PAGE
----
Georgia Transmission builds and maintains high-voltage electric transmission lines for Georgia's customer-owned electric membership corporations. We work with the state's other electric utilities to plan and operate a power grid to meet Georgia's energy demand.
When studying potential routes for transmission lines, we consider a number of factors, including existing and proposed land use, environmental conditions, historic and cultural resources, population centers, existing corridors and cost and engineering factors. A preferred route is then selected that best meets the routing criteria and overall has the least impact to the surrounding community and the environment.
After we have identified a preferred route, we seek and value public input. This includes working one-on-one with property owners, elected officials and community groups and holding public and stakeholder meetings to obtain input and answer questions about the new line.
Nearly every major power line project is adjusted to some degree as a result of property owner and community input; pole locations could be changed or the line might be moved to another location on the property. While major route adjustments are not always feasible there are many instances where we have been able to adjust a planned power line after hearing community input.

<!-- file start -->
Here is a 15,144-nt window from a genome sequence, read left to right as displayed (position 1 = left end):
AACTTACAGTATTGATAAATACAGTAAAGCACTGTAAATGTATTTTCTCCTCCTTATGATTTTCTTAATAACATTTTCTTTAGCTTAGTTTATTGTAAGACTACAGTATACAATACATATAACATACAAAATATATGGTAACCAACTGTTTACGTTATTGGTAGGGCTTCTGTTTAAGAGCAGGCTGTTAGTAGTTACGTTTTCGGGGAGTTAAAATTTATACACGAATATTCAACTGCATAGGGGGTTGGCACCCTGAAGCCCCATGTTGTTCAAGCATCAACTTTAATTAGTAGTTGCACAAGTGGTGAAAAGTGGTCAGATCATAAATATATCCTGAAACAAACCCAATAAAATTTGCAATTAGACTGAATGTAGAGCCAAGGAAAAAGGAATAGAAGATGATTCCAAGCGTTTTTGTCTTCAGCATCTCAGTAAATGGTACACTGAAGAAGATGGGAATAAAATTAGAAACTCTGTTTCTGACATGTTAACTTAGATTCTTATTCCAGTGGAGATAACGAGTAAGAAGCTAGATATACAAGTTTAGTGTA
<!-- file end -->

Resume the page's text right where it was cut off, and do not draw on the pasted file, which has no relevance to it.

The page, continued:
Georgia Transmission works hard to meet state and federal environmental requirements and minimize the effects of our activities. We comply with the rules of dozens of state and federal regulatory agencies, and pass rigorous audits of mandatory federal reliability standards each year.
While we must build and maintain transmission lines to ensure reliable power, we understand that few people want a power line in their back yard. We are committed to working with the community to determine the best solution that meets electrical demands and has the least impact on the community and individual property owners.
Sr. Public Relations Representative
Georgia Transmission Corp.